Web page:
This is a little detail that never would have come out if I'd been writing a book about, say, the military history of Japan. But now I hear this all the time. That's one reason I love working on this project - it gives me a fascinating peek inside people's lives (or under their covers, as the case may be). We assume that all married couples sleep blissfully together at night, snuggled together, with no greater problem than cold tootsies. This just isn't true. In fact, many homes are now being built with two master bedrooms. Here's a link that'll give you everything from information about the topic to links and master plans for homes: http://askville.amazon.com/house-plan-master-suites/AnswerViewer.do?requestId=4272222

It's a fascinating trend. Is it just for the affluent who don't know what to do with all their money? Is this a crazy trend? Is it a movement inspired by homebuilders who want to make bigger and bigger homes? Or is it just smart?

The actor Michael Caine said the secret to a happy marriage is separate bathrooms. (http://spicyceleb.blogspot.com/2008/03/michael-caine-secret-to-happy-marriage.html) Maybe it's really separate bedrooms!

Friday, April 18, 2008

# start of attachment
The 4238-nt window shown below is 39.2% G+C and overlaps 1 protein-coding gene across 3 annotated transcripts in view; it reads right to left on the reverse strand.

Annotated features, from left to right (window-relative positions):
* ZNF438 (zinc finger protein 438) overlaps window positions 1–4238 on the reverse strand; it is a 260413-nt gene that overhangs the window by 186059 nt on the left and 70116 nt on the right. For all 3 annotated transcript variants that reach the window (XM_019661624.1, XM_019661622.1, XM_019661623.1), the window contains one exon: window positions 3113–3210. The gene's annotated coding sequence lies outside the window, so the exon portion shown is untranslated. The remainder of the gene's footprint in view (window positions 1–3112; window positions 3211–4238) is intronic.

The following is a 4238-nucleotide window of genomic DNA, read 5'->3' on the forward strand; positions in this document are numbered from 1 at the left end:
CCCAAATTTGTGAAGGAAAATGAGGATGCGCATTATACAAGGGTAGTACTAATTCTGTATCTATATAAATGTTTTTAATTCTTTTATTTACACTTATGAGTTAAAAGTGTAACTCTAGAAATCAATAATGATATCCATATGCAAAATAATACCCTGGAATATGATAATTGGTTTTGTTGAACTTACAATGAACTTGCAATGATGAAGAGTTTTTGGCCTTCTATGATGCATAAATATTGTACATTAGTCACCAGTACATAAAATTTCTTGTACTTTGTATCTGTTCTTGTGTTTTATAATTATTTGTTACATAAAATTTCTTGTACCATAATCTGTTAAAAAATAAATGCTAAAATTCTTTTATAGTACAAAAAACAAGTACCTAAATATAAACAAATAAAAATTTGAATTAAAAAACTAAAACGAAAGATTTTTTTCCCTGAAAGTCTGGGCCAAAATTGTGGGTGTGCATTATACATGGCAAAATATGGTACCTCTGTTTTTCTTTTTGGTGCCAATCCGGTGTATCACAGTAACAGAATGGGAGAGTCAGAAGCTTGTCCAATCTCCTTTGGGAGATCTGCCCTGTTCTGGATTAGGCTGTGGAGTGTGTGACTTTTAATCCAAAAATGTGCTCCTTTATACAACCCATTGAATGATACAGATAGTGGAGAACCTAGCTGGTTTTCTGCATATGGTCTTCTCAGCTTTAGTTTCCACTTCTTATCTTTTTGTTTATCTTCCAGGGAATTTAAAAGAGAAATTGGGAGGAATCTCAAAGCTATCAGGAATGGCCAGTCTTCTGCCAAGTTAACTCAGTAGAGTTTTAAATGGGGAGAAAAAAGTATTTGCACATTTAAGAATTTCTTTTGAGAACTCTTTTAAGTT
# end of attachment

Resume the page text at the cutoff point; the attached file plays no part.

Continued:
Sleep and Depression

In the past three weeks, Robert and I have been to the Atlantic Ocean and to the Pacific. I like that. We went to New York for fun - and found it while exploring the city with two of our sons. We went to California so Robert could give a talk to marriage and family therapists about sleep and its impact on mental health.

Does sleep impact mental health?

There's only one reasonable answer. Duh. Otherwise, what on earth would Robert have spoken about?

However, most people don't think that way. We think sleep is another biological necessity to check off the to-do list. But in a country where millions of dollars are spent on antidepressants, maybe it's smart to think about how sleep affects our mental status. So, today we'll begin.

Let's start with depression, since it's so common. Here are some facts:

--Sleep deprivation makes depression worse.
--If a depressed person has insomnia, the depression is more severe and the risk of suicide is higher.
--People with insomnia are more likely to have repeat episodes of depression.
--Excessive sleepiness may be a symptom of depression, but more depressed people suffer from insomnia.